Emergency Preparedness

Safety Tip

  • Discuss what to do in an evacuation. When told by officials, go immediately to a shelter as instructed or to the home of a friend or relative who lives out of the area. Find out about your local shelters beforehand.
  • Know evacuation routes. Pre-establish several different routes in case certain roads are blocked or closed.
  • Family members can become separated during an emergency. Be prepared by creating a plan for how to reach one another. Establish an out-of-area contact (such as a relative or friend) who can coordinate family members' locations and information should you become separated. Make sure children learn the phone numbers and addresses, and know the emergency plans.
  • Quiz children every six months so they remember what to do, where to go, and whom to call in an emergency.
  • Decide how to take care of pets. Pets are not allowed in places where food is served, so you will need to have a place to take your pets if you have to go to a shelter.
  • Post emergency phone numbers (fire, police, ambulance, etc.) by the phone.
  • Assemble a family disaster supplies kit (PDF, 257 KB) and keep a smaller one in the trunk of your vehicle.

In a disaster, local officials and relief workers cannot reach everyone immediately. Help may not arrive for hours or days. You and your family -- and don't forget to include the needs of those with disabilities -- need to be prepared ahead of time because you won't have time to shop or search for the supplies you will need when a disaster strikes.

Most disasters are natural disasters, the result of some force of nature, such as tornadoes, hurricanes, and floods. Some natural disasters can be predicted, such as hurricanes and severe winter storms, while others, such as tornadoes and earthquakes, happen with little or no warning.

Some disasters are the cause of human actions, intentional or unintentional. A disaster plan will help with safety, security, and comfort.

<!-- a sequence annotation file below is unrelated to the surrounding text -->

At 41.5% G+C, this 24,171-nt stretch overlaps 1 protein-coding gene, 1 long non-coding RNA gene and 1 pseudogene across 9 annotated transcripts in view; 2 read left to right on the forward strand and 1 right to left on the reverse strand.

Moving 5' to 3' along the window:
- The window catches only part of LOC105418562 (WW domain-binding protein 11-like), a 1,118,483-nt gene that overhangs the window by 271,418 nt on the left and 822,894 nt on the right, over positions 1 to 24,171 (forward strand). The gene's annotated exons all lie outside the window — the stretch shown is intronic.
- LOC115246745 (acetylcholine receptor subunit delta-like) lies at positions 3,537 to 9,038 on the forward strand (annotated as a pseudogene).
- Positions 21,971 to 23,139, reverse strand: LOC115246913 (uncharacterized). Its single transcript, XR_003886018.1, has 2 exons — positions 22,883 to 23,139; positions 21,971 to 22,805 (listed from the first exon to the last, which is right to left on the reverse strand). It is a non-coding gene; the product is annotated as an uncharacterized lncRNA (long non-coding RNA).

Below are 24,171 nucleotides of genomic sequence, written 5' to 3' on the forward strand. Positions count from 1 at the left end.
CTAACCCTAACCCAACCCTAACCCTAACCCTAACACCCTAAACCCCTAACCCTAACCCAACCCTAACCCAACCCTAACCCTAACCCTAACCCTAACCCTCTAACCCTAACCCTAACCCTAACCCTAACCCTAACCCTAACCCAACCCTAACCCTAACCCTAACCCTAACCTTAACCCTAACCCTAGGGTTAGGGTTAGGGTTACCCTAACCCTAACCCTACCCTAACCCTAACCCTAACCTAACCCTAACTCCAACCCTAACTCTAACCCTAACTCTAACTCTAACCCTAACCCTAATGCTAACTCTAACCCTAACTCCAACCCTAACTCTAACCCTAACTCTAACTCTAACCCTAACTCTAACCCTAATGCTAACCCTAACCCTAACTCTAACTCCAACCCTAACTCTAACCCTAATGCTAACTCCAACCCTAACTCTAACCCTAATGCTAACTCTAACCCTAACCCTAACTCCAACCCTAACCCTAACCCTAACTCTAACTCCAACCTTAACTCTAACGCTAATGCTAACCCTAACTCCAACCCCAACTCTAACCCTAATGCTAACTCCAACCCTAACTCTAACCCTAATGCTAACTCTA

Regardless of the type of disaster, there are things you can do to prepare. Contact your local Red Cross chapter, visit the FEMA Web site, or Ready.gov to make sure you are aware of the potential for natural disasters in your community. After you have identified the types of disasters that could strike where you live, create a family disaster plan that can apply to any type of disaster – natural, unintentional, or intentional.

Prepare an emergency supplies kit
Disaster can occur suddenly and without warning. They can be frightening for adults, but they are traumatic for children if they don't know what to do when these events occur. Children depend on daily routines. When an emergency disturbs their routine, children can become nervous. In an emergency, they'll look to parents or other adults to help.

How parents react to an emergency gives children an indication on how to act. They see their parents' fear as proof that the danger is real. A parent's response during this time may have a long-term impact. Including children in the family's recovery plans will help them feel that their life will return to normal.

Families should prepare an emergency supplies kit (PDF, 257 KB) and develop a plan. Practice your plan so that everyone will remember what to do in an emergency. Everyone in the home, including children, should play a part in the family's response and recovery efforts. Remember: make the plan simple so everyone can remember the details.

More information on this topic

In This Section
  • Homeland Security Free access to NFPA 1600 and other information and resources.
  • Natural disasters Every year, natural disasters disrupt the lives of hundreds of thousands of children and their families.
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